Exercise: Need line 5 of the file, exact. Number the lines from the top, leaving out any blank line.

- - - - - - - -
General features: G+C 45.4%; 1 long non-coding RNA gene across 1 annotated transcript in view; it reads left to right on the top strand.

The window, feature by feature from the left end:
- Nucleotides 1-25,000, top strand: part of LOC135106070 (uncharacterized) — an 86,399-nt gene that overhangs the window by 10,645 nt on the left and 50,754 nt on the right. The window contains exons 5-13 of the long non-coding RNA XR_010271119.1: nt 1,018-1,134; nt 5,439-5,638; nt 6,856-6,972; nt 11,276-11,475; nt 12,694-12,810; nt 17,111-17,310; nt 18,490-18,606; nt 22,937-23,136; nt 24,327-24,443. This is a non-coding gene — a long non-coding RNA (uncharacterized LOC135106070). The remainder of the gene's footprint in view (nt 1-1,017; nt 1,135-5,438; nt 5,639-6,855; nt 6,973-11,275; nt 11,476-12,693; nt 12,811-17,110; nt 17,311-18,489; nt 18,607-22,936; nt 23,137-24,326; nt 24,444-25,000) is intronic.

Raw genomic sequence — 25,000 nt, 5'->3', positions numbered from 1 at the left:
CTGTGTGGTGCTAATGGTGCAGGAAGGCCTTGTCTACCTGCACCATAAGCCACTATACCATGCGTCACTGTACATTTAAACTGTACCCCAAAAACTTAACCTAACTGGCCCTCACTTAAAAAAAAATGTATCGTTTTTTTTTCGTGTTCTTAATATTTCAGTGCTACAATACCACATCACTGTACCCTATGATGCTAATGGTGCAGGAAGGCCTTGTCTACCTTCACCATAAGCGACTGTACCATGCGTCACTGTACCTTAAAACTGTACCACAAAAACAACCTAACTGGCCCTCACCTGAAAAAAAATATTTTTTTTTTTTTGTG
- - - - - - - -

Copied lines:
CTGTGTGGTGCTAATGGTGCAGGAAGGCCTTGTCTACCTGCACCATAAGCCACTATACCATGCGTCACTGTACATTTAAACTGTACCCCAAAAACTTAACCTAACTGGCCCTCACTTAAAAAAAAATGTATCGTTTTTTTTTCGTGTTCTTAATATTTCAGTGCTACAATACCACATCACTGTACCCTATGATGCTAATGGTGCAGGAAGGCCTTGTCTACCTTCACCATAAGCGACTGTACCATGCGTCACTGTACCTTAAAACTGTACCACAAAAACAACCTAACTGGCCCTCACCTGAAAAAAAATATTTTTTTTTTTTTGTG